Well, it happened. On April 21, Google made a major update to its mobile search algorithm that favors mobile-friendly websites. In other words, “mobile friendliness” is now playing a more prominent role in the way websites are ranked, and sites that are not optimized for mobile use will appear lower on Google search pages. It’s an effort to ensure users find quality results when clicking on top search links, and considering over 60% of searches are done on a mobile device, it makes a lot of sense. Encouraging website owners to make their sites work well on mobile devices not only makes mobile users happy, it also secures Google’s position as a useful service in the mobile age. Almost two decades ago we were told that when it comes to the internet, content is king, so I guess this makes usability queen.
Great for consumers, but what about businesses?
With mobile Google searches on the rise, businesses without mobile-friendly sites can expect to see a drop in site visits. This is especially true for smaller businesses that rely heavily on local traffic. However, if you’re a business that already accommodates mobile customers, this update could increase your search ranking relative to competitors who are not mobile-friendly.
Figuring out the specific repercussions of the new algorithm can be a bit overwhelming, so here are a few key facts:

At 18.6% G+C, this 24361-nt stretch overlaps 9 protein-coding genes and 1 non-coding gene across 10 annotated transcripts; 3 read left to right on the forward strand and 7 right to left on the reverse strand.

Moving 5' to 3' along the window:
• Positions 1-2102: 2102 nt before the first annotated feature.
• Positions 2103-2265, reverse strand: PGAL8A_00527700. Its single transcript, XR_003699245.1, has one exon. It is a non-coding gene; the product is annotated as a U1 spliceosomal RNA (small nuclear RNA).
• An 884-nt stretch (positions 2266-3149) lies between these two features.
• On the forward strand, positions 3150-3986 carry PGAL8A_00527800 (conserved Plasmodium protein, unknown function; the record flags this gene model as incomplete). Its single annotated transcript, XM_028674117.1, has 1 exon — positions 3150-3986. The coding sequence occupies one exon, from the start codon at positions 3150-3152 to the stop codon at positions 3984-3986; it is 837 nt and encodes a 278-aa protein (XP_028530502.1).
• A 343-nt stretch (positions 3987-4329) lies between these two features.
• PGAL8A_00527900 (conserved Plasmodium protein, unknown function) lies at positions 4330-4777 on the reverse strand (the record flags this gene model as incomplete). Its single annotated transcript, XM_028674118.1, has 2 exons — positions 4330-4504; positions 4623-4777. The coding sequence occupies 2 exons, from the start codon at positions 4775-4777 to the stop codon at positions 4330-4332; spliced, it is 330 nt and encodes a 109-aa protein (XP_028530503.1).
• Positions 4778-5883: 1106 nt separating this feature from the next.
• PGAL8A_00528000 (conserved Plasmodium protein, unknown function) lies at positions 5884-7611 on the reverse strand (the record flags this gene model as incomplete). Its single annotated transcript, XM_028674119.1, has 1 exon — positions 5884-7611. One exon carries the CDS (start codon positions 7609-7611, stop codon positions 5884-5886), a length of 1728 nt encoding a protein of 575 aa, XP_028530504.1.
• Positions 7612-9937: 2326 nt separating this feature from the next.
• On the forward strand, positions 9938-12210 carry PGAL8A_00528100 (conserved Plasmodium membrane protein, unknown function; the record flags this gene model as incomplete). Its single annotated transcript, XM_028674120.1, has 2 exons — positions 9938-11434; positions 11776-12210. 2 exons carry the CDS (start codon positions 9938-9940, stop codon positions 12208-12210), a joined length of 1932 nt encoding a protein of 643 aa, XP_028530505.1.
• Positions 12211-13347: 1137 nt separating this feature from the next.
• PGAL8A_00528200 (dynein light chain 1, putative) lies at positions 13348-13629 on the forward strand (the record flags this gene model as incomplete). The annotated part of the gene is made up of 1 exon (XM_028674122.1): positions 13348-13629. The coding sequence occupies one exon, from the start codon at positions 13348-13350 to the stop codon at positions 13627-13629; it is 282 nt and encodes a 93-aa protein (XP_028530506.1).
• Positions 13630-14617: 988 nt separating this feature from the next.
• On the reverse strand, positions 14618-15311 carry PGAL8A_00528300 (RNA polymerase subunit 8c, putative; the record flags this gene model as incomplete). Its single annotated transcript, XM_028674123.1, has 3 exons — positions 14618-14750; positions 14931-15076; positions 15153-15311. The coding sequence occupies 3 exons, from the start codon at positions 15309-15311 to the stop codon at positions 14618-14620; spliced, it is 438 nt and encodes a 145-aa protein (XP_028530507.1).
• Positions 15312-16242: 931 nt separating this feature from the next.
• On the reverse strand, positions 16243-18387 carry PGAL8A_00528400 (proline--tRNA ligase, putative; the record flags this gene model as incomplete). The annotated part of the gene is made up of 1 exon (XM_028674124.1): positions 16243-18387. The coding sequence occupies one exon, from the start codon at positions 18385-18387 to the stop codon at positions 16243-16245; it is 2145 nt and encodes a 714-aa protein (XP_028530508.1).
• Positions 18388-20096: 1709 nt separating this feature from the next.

- Desktop and tablet rankings will not be affected if your site is not mobile-friendly. The update only applies to searches made on mobile devices.
- The new ranking is applied to individual pages, so a single mobile-friendly page will not positively impact an entire site. Just the mobile-friendly page will receive a higher ranking.
- Sites will receive the same boost whether they are using responsive web design or separate mobile URLs. However, Google may have more trouble properly indexing mobile pages using a separate URL.
How do I know if my site is mobile-friendly?
Google defines “mobile-friendly” as a site where text is readable without zooming, buttons are sufficiently spaced and easy to tap, and the page avoids horizontal scrolling. If you’re still not sure where your site stands, individual pages can be checked using Google’s mobile-friendly test.
Still have questions? Check out Google’s FAQs on the update here. We can also help you improve the usability of your current website design or start fresh with a new fully custom AND mobile-friendly responsive website. Contact us to learn more about your options.
Posted on Thu, May 21, 2015
by Loren Glover filed under